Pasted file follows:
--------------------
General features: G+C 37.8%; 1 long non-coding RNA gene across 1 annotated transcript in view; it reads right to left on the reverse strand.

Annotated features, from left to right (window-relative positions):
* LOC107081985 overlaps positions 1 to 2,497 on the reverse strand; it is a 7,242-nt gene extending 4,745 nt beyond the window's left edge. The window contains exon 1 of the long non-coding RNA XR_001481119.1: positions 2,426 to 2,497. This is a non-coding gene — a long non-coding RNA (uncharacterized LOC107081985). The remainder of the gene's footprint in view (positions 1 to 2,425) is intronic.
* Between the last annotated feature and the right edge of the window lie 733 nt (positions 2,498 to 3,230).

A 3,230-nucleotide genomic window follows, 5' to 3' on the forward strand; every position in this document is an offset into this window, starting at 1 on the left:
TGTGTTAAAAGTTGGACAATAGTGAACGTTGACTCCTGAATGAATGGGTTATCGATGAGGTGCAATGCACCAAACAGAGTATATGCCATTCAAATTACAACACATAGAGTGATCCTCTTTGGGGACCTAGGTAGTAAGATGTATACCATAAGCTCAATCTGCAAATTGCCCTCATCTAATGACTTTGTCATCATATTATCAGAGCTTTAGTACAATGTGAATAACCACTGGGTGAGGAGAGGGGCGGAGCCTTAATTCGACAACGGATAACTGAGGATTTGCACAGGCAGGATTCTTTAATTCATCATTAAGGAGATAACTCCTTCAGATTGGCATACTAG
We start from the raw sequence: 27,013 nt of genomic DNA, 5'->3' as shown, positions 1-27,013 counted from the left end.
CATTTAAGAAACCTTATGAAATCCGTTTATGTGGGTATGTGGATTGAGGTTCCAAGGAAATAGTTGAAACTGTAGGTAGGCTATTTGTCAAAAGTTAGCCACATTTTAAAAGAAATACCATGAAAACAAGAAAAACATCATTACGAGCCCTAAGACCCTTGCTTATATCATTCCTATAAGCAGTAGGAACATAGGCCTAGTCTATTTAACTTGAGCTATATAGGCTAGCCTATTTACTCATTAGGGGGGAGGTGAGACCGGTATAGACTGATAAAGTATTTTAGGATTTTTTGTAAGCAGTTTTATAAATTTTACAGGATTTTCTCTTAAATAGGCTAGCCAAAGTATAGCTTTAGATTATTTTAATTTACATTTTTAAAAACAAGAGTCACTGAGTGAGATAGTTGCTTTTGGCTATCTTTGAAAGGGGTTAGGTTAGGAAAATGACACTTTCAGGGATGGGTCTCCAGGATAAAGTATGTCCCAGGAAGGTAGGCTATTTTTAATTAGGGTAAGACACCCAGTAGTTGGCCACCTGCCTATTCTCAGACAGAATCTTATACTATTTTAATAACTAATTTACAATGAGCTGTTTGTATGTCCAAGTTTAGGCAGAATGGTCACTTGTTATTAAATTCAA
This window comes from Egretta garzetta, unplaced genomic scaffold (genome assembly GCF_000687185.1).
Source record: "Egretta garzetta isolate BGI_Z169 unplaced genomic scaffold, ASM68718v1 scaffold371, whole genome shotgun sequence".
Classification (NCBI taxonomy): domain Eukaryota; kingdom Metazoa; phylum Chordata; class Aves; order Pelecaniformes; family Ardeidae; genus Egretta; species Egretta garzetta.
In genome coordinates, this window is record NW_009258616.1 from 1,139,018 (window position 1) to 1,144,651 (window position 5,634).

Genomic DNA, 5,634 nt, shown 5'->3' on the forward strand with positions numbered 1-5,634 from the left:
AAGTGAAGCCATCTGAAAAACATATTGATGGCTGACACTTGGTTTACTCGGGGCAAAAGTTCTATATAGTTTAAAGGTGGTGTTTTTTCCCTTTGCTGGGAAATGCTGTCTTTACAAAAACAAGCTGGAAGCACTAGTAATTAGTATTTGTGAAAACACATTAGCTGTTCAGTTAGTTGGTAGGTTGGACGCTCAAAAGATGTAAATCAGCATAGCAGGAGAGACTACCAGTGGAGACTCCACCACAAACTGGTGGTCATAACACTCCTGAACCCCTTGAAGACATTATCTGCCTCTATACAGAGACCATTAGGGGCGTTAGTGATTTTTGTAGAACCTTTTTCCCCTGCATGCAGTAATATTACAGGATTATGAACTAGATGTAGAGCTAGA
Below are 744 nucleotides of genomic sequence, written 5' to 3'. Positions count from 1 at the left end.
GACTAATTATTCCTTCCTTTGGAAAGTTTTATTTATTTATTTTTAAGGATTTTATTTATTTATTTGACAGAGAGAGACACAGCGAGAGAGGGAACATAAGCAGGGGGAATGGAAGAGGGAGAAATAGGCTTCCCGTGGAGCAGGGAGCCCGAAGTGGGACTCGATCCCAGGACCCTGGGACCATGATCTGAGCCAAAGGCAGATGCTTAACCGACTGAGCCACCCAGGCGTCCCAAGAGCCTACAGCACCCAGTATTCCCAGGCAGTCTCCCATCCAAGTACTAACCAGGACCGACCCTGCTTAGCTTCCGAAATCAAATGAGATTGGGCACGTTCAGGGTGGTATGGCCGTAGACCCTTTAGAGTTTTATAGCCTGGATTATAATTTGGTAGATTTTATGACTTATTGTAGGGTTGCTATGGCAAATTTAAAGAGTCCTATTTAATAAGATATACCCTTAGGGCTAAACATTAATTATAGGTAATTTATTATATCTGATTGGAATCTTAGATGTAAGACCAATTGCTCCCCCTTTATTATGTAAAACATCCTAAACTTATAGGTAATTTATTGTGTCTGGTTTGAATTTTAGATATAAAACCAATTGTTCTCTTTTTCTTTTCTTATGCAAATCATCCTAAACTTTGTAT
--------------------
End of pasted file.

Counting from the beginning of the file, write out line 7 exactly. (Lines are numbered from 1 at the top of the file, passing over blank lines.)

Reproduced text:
We start from the raw sequence: 27,013 nt of genomic DNA, 5'->3' as shown, positions 1-27,013 counted from the left end.